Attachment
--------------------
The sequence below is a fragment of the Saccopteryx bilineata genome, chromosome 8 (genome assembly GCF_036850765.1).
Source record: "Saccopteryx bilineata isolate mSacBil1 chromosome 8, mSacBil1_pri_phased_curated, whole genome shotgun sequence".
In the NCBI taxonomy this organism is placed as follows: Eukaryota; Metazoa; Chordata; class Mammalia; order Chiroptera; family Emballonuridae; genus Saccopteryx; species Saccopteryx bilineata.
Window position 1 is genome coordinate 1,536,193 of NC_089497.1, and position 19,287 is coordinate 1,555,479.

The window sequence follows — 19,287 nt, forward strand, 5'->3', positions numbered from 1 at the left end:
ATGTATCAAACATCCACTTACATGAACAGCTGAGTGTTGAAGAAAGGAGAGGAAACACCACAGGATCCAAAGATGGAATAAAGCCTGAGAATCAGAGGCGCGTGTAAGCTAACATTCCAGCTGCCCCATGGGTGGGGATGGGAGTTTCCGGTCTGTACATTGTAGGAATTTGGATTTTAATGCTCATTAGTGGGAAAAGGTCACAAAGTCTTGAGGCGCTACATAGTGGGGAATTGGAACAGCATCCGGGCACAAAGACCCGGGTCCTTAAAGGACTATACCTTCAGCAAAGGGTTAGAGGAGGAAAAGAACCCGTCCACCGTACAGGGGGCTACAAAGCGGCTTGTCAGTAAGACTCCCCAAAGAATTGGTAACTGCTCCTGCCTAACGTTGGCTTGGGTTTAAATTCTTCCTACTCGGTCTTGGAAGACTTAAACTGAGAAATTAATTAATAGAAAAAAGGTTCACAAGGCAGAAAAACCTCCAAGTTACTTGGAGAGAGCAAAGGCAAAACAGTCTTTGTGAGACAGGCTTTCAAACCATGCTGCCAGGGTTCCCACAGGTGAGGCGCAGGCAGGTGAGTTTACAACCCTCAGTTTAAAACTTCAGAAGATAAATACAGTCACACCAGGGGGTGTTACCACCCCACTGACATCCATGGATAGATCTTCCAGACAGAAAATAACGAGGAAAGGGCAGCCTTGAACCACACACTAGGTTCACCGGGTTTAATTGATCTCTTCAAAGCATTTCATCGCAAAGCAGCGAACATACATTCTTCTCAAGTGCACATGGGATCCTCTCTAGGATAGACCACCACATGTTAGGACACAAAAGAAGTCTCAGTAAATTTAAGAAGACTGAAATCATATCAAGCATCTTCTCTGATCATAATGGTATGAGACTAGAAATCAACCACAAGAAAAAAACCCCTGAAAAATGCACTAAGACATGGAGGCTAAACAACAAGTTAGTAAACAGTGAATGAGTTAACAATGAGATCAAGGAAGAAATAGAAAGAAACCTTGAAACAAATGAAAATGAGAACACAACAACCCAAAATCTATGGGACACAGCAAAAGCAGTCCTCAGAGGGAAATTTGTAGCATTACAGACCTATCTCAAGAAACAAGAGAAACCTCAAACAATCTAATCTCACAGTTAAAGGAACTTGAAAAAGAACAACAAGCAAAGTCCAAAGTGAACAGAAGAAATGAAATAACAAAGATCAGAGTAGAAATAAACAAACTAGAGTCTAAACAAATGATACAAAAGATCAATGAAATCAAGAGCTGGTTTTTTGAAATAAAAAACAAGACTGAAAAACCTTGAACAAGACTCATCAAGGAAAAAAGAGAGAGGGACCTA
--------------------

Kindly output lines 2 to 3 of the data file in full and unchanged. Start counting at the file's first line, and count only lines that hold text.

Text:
Source record: "Saccopteryx bilineata isolate mSacBil1 chromosome 8, mSacBil1_pri_phased_curated, whole genome shotgun sequence".
In the NCBI taxonomy this organism is placed as follows: Eukaryota; Metazoa; Chordata; class Mammalia; order Chiroptera; family Emballonuridae; genus Saccopteryx; species Saccopteryx bilineata.